While real news about one of the most popular topics of this blog, i.e. the UPC, is rare and no one following our blogs regularly (see e.g. 2016, 2017, 2018 and 2019) should be greatly surprised about the UK’s decision to back out of the Unitary Patent System, the EPO continues to be a source of funny, sad, sometimes outrageous and sometimes boringly dull news of all sorts. Today is yet another example of such days.
Let’s begin with some sad news for which the EPO is not to be made the main culprit though, at least in my view. The EQE 2020 has been cancelled in view of Covid-19 concerns. My deepest sympathy is with the thousands of trainees most of whom have worked so hard over the past weeks and months to pass this difficult hurdle. It must be frustrating when you are being told so shortly before the exam (less than two weeks) that it will not happen this March and may (but without any guarantees) be postponed to later this year. I guess that the majority of them will still sort of understand the EPO’s decision, but perhaps I should take this opportunity to remind the EPO (and our EPI representatives) that it would be so much better and easier for trainees and their employers if this exam were to regularly take place at least two times a year. Perhaps the sad events of this year offer a good opportunity to generally reconsider the set up of the EQE. In the end no one is helped by holding back capable and well-educated scientists and engineers from practicing in their desired profession.
Moving on to political news, a “small inquiry” to the German government by the FDP fraction in the German Bundestag deserves to be mentioned. The full text is here (in German). The representatives of the FDP provide a fairly detailed summary of a lot of publications about the EPO in the press (with links) and then ask the Federal Government, inter alia, this:
1. Was the Government aware of the accusations published in the press of a loss of quality in the examination of patent applications and the granting of patents vis-à-vis the EPO under its previous management, and what is its view thereon?
2. Was the Government aware of the allegations published in the press of the EPO’s “shadow budget” and risky financial management under its previous management and what is its assessment of these allegations?
3. In the opinion of the Government, are there any deficits in questions of financial management and the treatment of staff at the EPO?
a. If so, how does the federal government intend to take action in this regard?
b. If not, does the Federal Government believe that the existing rules at the EPO on questions of financial management and staff treatment are sufficient?
4. Was the Government aware of the accusations published in the press that staff rights were being violated by surveillance and by labour law restrictions under the EPO’s previous management and what is its view thereon?
5. To the knowledge of the Government, have complaints been made to the police against the EPO?
6. Was the Government aware of the accusation published in the press of employee surveillance by an internal investigation unit under the EPO’s previous management, and what is its assessment thereon?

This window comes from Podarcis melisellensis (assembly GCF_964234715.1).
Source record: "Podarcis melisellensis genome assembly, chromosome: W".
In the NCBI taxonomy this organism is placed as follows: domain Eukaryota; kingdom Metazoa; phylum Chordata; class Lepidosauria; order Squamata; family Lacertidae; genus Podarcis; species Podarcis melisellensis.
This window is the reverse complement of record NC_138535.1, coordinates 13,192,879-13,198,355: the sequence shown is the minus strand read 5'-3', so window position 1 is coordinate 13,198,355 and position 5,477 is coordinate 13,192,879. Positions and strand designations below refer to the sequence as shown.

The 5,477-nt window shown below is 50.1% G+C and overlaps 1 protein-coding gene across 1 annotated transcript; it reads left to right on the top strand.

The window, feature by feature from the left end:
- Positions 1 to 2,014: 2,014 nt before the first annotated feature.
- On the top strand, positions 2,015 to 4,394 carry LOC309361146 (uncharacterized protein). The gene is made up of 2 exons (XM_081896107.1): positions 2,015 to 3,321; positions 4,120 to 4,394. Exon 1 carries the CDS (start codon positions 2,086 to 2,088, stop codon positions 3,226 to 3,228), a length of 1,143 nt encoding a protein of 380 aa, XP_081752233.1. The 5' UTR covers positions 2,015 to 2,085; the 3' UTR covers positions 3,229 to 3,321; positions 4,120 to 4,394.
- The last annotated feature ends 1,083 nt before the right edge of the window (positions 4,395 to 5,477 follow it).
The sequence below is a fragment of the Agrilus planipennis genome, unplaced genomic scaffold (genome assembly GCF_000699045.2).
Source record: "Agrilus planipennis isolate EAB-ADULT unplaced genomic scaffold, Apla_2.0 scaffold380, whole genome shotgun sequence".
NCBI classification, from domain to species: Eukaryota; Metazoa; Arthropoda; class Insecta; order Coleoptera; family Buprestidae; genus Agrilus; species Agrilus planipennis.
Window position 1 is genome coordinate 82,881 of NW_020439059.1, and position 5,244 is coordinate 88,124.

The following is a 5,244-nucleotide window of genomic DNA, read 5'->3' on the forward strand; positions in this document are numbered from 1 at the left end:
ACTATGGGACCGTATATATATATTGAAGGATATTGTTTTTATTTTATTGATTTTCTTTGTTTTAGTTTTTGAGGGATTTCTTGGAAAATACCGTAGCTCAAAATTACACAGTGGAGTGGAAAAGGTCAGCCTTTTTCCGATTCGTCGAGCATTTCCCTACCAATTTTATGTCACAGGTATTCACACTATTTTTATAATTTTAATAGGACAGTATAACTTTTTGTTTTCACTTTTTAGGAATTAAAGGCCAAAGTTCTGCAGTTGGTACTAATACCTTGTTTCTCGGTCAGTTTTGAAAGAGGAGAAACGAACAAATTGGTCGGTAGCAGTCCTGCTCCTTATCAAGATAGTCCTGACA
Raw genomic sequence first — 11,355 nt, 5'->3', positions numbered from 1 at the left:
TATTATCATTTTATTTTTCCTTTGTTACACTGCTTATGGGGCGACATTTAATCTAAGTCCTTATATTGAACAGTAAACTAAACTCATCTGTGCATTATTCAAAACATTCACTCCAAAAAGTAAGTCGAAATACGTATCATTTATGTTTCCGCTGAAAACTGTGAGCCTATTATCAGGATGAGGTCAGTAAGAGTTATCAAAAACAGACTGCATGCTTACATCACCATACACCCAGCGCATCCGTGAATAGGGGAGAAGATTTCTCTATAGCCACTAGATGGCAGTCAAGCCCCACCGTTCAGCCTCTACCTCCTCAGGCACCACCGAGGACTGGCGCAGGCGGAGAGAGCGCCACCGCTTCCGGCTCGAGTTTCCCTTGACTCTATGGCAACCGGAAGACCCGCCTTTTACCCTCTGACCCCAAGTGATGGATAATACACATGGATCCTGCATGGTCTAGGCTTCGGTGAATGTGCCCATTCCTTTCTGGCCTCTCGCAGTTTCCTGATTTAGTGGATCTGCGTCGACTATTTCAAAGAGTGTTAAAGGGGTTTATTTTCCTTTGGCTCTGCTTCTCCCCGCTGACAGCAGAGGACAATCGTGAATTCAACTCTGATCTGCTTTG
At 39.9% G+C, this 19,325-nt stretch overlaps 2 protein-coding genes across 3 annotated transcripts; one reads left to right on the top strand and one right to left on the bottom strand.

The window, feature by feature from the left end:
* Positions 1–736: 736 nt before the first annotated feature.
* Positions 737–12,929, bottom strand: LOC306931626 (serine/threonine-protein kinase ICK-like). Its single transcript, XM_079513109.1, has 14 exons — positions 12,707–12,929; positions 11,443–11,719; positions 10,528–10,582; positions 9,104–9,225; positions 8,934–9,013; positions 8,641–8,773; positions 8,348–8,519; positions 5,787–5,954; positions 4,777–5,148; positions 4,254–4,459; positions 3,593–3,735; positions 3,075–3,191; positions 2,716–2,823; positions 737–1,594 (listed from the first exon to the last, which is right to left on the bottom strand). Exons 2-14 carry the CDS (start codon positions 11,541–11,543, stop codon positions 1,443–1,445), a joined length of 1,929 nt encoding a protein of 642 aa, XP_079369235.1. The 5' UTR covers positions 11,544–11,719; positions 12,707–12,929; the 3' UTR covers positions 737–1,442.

7. Was the Government aware of the accusation published in the press that the EPO was moving the Boards of Appeal (Petra Sorge, Wo kein Richter…, Cicero of 3 May 2018) in a way that would have a negative impact on legal protection, and what is its assessment of this?
8. In the view of the Government, does the “judicial” control of the EPO set up by the EPO itself (Petra Sorge, Wo kein Richter…, Cicero of 3 May 2018) constitute a control system that guarantees effective legal protection?
9. In the view of the Government, does the current structure of the Boards of Appeal at the EPO adequately fulfil their task as independent bodies not bound by instructions from the Office?
10. Is there, in the view of the Government, a need to change the “judicial” control system at the EPO?
a. If so, how does the Government believe it should be restructured?
b. If not, does the Government believe that the judicial control of the EPO is sufficient?
11. What is the Government’s view of the effects of the EPO’s legal independence on national and European law in order to resolve the criticism levelled at the EPO?
12. Is the Federal Government in a dialogue with the EPO regarding one or more of these accusations, and if so, to what extent?
a. If so, which results have been achieved so far?
b. If so, which goals does the government pursue with such a dialogue?
13. In the view of the Government, has the situation improved under the new management of the EPO with regard to one or more of these accusations?
14. Does the Government plan to draw political and legal consequences in the event that the allegations against the EPO continue under the new management, and if so, which ones?
A lot of very good questions, I would think. I guess, the Federal Constitutional Court might also want to know the answer to some of them. Whether the representatives will get good (i.e. meaningful) answers back by the German Ministry of Justice, though, will remain to be seen. I would not hold my breath. But stay tuned, I will try to follow up on this. Transparency is important.
Finally, something more on the light side about diversity and inclusion in the EPO – finally some progress, as it seems. This made me laugh out loud. Though it perhaps should not. Maybe some readers can enlighten me about what facts were behind this delicious flier.